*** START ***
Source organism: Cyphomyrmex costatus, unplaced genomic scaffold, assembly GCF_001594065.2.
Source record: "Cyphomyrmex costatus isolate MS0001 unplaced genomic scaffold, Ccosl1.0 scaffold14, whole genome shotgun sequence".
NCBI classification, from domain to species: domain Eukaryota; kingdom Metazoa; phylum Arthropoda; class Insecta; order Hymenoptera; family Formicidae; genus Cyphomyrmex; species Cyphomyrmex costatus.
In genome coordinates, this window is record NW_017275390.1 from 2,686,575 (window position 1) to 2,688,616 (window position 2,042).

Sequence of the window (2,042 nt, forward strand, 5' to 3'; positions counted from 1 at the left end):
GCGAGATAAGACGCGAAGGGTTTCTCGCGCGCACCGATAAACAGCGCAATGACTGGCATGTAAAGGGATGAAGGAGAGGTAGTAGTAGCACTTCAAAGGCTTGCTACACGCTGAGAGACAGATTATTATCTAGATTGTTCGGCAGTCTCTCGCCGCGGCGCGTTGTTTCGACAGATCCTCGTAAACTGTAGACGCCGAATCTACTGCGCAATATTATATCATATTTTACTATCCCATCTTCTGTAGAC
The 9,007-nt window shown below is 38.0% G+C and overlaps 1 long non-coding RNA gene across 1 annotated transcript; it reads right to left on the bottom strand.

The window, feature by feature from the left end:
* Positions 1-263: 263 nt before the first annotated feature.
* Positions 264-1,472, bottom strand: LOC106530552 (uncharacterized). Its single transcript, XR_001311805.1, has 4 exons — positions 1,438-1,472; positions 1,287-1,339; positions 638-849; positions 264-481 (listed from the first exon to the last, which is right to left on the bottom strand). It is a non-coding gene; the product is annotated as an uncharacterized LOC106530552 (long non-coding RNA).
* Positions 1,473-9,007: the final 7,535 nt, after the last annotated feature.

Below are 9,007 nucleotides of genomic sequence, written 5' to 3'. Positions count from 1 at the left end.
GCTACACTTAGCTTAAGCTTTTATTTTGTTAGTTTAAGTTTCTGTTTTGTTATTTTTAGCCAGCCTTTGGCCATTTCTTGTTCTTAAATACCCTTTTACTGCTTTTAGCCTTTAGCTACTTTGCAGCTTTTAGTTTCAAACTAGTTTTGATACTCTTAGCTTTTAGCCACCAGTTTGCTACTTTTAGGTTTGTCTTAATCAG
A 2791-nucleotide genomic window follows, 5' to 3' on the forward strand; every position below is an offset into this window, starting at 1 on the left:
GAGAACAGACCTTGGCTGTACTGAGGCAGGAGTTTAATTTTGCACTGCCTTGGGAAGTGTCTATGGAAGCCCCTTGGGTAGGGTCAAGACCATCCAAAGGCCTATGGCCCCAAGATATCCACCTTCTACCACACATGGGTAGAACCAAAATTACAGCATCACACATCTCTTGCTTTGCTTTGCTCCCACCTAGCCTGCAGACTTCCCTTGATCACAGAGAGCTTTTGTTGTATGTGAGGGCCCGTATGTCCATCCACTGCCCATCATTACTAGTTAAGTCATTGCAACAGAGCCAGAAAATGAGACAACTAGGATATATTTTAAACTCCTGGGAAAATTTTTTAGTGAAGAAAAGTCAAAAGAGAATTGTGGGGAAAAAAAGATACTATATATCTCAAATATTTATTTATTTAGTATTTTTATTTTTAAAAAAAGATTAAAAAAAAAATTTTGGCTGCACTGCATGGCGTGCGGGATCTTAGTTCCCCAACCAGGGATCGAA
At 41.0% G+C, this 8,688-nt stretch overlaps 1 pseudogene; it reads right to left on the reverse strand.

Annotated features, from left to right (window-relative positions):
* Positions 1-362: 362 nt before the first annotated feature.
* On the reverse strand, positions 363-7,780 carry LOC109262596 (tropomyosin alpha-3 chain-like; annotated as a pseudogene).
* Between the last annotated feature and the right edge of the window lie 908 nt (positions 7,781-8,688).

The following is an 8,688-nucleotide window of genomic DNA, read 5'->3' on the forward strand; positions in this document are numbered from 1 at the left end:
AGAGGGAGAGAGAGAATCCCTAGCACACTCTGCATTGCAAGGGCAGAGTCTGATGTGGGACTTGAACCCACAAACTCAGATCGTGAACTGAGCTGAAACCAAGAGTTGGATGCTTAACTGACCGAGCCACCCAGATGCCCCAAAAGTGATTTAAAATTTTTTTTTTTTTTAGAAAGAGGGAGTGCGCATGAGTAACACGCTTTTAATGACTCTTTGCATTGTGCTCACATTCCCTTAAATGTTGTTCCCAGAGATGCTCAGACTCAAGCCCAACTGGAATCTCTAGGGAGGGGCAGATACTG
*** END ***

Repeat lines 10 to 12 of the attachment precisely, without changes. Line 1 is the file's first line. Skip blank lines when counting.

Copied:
* Positions 264-1,472, bottom strand: LOC106530552 (uncharacterized). Its single transcript, XR_001311805.1, has 4 exons — positions 1,438-1,472; positions 1,287-1,339; positions 638-849; positions 264-481 (listed from the first exon to the last, which is right to left on the bottom strand). It is a non-coding gene; the product is annotated as an uncharacterized LOC106530552 (long non-coding RNA).
* Positions 1,473-9,007: the final 7,535 nt, after the last annotated feature.

Below are 9,007 nucleotides of genomic sequence, written 5' to 3'. Positions count from 1 at the left end.